Reporting from Copenhagen
UN negotiators from poor nations are threatening to abandon targets on curbing deforestation if there is no commitment from the rich to pay for a forestry scheme.
"To just have a target without a financial commitment, developing countries see as a trap," Kevin Conrad, special envoy and ambassador for environment and climate change for Papua New Guinea, told SolveClimate at the international climate negotiations under way in Copenhagen.
"It's not that we're afraid of the target," he said, "it's that we're afraid of being left high and dry."
The scheme, called Reducing Emissions from Deforestation and Forest Degradation, or REDD, is designed to pay poor nations to protect carbon-saving forests.
The text on the table at the start of the Copenhagen summit, December 7-18, would require forest nations to cut their deforestation rates in half by 2020 and end the practice completely by 2030. It says nothing about the level of financing to help those countries create incentives and monitoring and enforcement and other programs that can bring deforestation rates down.
Conrad said that 45 countries, comprising 90 percent of global tropical forests, are willing to slow deforestation by 25 percent over the next five years. But they need an up-front payout from the rich to get their programs off the ground.
Their biggest fear, he said, is that the "North forces a target on us and then it says, 'By the way, we forgot to raise the money'. And we'd be bound by a target."
According to estimates, the amount needed for REDD to be a success is somewhere in the ballpark of $25 billion per year in the long term. Greenpeace says that ending deforestation by 2020 would cost around $40 billion annually. A UN financing group made up of 20 nations active in REDD has proposed an interim solution of about $22 billion to $36 billion between 2010 and 2015.
UK Prime Minister Gordon Brown proposed on Friday that $25 billion be raised between 2010 and 2015 to support the end of deforestation.
The announcement out of the UK, Conrad said, "creates a positive wind in very negative negotiations to date — a positive wind if it carries through to a successful outcome."
Most analysts agree that unlocking billions to make REDD work is vital to an adequate climate-fighting scheme. The reason being, chopping down forests contributes some 20 percent to worldwide carbon pollution.
"If deforestation is left unchecked, then we will definitely exceed the 2 degree Celsius target and may even see 3 degree in the long term," said Richard Betts, head of climate impacts at the UK-based Met Office Hadley Centre.
Currently, there are no concrete dollar commitments from the rich on financing forest preservation. In fact, the only climate money on the table in Copenhagen is "kick-start" funding worth $10 billion a year from 2010 through 2012.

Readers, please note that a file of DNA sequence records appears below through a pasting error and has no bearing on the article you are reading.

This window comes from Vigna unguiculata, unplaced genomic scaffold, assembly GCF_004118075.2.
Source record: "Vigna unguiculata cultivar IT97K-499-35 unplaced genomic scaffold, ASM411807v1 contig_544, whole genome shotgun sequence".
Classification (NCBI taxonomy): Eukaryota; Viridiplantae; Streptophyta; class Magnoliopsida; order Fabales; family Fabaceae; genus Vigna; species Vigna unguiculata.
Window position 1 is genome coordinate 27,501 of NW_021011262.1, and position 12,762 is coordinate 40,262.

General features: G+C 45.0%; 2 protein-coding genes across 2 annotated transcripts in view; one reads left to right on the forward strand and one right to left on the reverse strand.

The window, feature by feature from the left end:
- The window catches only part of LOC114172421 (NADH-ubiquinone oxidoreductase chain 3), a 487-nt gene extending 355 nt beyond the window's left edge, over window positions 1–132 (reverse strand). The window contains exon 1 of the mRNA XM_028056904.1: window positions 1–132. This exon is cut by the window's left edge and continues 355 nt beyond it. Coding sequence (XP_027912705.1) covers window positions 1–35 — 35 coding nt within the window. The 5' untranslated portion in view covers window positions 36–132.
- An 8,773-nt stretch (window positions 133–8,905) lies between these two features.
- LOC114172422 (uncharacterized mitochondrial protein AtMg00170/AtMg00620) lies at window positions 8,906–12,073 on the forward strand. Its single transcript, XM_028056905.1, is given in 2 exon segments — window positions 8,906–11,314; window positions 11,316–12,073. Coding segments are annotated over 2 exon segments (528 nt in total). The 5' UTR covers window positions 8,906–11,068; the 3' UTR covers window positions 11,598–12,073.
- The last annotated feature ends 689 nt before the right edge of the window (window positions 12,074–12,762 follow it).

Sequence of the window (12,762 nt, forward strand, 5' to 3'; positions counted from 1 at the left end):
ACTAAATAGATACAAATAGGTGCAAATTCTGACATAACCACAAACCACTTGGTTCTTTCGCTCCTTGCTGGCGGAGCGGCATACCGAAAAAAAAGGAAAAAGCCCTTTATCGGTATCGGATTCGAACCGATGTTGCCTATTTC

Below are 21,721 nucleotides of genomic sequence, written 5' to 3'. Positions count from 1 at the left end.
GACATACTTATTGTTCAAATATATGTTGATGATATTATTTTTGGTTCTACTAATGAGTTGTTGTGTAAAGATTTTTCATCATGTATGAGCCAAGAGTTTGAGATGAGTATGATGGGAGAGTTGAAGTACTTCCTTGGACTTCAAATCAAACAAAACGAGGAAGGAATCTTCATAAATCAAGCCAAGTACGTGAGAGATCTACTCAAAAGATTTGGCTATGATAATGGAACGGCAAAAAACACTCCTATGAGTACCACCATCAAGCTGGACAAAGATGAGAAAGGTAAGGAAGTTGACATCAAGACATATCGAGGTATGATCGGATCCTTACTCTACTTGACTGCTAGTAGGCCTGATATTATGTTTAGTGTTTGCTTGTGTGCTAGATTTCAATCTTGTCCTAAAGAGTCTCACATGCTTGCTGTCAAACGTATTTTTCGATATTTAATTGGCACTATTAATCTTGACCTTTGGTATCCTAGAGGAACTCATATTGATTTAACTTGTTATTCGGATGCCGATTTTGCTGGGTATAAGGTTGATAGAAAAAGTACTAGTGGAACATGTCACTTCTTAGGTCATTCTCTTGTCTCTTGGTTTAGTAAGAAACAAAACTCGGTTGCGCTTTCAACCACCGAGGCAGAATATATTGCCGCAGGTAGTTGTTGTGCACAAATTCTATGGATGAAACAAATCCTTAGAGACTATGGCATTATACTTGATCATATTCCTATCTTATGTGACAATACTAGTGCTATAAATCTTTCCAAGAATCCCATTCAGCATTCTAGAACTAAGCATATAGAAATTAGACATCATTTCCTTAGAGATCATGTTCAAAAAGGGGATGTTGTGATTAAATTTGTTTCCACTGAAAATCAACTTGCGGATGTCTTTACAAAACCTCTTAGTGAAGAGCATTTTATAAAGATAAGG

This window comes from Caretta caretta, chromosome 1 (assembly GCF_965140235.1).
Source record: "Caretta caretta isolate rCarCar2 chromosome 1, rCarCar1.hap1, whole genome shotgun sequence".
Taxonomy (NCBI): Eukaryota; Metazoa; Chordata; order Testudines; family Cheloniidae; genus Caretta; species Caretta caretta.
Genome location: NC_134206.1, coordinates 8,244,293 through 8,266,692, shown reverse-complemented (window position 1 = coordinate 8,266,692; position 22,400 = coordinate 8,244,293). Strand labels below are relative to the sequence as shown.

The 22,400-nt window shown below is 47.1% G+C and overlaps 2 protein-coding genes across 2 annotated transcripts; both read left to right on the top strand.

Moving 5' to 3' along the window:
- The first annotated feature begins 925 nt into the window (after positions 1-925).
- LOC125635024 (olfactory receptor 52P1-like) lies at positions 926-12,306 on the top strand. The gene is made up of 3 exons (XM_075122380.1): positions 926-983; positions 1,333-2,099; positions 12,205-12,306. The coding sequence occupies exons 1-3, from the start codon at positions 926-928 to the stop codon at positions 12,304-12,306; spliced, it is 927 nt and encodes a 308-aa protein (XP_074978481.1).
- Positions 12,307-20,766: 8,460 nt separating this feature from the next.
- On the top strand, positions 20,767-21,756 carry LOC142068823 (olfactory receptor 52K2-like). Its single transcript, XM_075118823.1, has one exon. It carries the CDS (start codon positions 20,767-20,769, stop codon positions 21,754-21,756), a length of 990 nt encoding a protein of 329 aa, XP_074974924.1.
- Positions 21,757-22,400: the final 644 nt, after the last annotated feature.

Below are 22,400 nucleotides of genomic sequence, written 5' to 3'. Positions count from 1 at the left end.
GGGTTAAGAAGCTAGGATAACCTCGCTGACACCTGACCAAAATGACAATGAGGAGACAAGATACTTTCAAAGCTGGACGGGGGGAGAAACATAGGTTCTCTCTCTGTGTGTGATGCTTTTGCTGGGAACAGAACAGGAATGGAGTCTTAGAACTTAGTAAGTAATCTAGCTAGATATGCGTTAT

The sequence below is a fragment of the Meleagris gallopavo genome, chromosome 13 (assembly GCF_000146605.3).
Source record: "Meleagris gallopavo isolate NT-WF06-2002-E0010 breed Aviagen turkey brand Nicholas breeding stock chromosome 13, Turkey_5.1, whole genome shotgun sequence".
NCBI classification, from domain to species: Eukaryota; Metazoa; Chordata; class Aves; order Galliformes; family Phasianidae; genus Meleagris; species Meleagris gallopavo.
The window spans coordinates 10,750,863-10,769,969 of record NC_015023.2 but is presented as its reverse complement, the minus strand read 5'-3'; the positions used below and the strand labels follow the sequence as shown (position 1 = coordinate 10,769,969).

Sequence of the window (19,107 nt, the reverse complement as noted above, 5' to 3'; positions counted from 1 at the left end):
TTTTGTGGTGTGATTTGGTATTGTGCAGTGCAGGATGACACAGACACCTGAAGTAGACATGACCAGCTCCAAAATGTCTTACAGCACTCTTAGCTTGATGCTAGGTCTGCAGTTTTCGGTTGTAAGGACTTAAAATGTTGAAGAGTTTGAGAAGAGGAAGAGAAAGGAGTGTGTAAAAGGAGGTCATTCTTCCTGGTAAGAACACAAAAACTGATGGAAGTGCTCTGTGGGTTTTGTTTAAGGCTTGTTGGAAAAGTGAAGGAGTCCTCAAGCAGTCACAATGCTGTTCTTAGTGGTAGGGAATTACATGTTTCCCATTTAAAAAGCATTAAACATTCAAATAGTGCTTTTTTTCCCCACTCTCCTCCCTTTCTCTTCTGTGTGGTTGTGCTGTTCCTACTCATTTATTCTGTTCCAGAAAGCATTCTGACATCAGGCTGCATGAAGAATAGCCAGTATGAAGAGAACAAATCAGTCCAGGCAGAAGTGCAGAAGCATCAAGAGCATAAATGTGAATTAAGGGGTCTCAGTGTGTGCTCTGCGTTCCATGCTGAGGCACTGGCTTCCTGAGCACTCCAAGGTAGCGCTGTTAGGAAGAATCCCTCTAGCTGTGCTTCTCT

That amount is supposed to cover everything, including REDD.
"It's just a dirty greenwash," Roman Czebiniak, political advisor on climate change and forests for Greenpeace, told SolveClimate.
Proposals are floating around Copenhagen to use 20 percent of those fast-track funds for REDD, or a total of $2 billion a year from all rich nations. That would be the same amount that Norway has pledged to deliver to forest preservation efforts on its own.
"We need to do better than that," Czebiniak said.
Once seen as the lone hope for a successful Copenhagen negotiations, forestry talks seem to have gotten caught up in the rich-poor rift that is threatening to bring down the negotiations as a whole.
To unclog the REDD deadlock, observers say the decisions on targets and financing will likely be taken up by high-level ministers and potentially even heads of state when they arrive next week.
Failure is seen as too risky.
Climate scientists says the world must cut global warming emissions 25 to 40 percent by 2020 to avoid catastrophic effects. The numbers now on the table in Copenhagen add up to around 11 to 18 percent. An effective REDD scheme with targets and financing "could potentially get us into what the science says is needed," Czebiniak said.
"There's lot of pressure on REDD to deliver something," he added.
In a possible preview of his Copenhagen visit next week, President Barack Obama put his considerable weight behind REDD on Thursday. After receiving his Nobel Peace Prize in Norway, he declared that slowing deforestation
is "probably the most cost-effective way for us to address the issue of climate change."
Specifically, the U.S. president endorsed an approach released by Norway and Brazil, which is based on financing REDD with actual public funding from wealthy nations, not offsets.
"[The speech] was good, and it was better than what we've seen the negotiators do [in Copenhagen]," Czebiniak said.